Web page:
IOSCO: Int’l Hedge Fund Regs Vary Widely
The final report by the technical committee of the International Organization of Securities Commission reveals that hedge funds globally lack commonality in a variety of areas.
The final report by the technical committee of the International Organization of Securities Commission reveals that hedge funds globally lack commonality in a variety of areas. The report, based on a survey process begun in early 2005 – makes four significant conclusions:
- None of the responding members – which include 20 jurisdictions -- have a “formal, legal definition” of the term hedge fund. The report, found, however, that since the 2003 survey, the list of hedge fund characteristics has grown or expanded.
- Hedge funds are regulated in 85% of the responding jurisdictions, with some jurisdictions having “special requirements” for HF advisers.
- Few jurisdictions report any significant “retailization” of hedge funds, though some regulators anticipate a change in the future.
- The extent of fraud reported has been low in some jurisdictions, but vary in others, with some respondents saying their regulatory regime was too new to have any significant data on fraud, while others report that their regulators do not separate hedge fund-related fraud from the pool of fraud activity. Citing some respondents, the report stated that “some regulators perceive a risk of greater fraud in the future as further retailization occurs.”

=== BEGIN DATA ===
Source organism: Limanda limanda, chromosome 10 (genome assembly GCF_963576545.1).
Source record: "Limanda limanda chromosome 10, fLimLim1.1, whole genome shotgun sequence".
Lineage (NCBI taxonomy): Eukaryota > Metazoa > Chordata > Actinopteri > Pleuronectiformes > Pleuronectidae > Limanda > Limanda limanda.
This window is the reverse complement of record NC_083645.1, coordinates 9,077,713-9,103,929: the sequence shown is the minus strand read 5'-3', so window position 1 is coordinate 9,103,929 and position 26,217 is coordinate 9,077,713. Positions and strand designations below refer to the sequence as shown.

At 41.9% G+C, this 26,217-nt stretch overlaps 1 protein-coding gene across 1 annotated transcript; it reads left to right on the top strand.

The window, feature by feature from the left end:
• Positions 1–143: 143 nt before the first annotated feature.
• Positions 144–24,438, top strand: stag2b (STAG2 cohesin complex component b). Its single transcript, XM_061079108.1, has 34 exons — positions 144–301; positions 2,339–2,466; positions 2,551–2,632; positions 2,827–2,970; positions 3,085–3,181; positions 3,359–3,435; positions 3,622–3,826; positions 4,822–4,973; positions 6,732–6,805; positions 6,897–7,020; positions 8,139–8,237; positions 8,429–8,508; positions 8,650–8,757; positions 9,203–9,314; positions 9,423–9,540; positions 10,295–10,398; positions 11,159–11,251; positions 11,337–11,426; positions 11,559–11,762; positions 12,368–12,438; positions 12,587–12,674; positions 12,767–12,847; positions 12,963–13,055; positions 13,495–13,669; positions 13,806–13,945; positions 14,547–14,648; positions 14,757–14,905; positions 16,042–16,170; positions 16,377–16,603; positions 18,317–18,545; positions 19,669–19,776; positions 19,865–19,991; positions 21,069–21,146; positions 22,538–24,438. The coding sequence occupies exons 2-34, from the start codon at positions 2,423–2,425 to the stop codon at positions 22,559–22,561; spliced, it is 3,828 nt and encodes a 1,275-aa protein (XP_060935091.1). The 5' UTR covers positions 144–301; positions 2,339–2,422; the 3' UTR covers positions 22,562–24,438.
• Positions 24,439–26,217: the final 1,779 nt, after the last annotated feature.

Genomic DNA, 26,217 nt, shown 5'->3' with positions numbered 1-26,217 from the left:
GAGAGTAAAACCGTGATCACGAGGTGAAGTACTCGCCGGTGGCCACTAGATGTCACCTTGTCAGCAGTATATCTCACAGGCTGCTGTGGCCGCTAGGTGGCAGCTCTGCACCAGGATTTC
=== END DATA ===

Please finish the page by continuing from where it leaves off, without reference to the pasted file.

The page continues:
The report also indicated that Brazil boasts the largest number of registered hedge funds (337), followed by France (269) and Switzerland (206), with the next in line, Italy, trailing far behind with 123. The U.S. had the most unregistered funds-- about 10,500 -- followed by Japan (208), Canada (178) and Australia (160).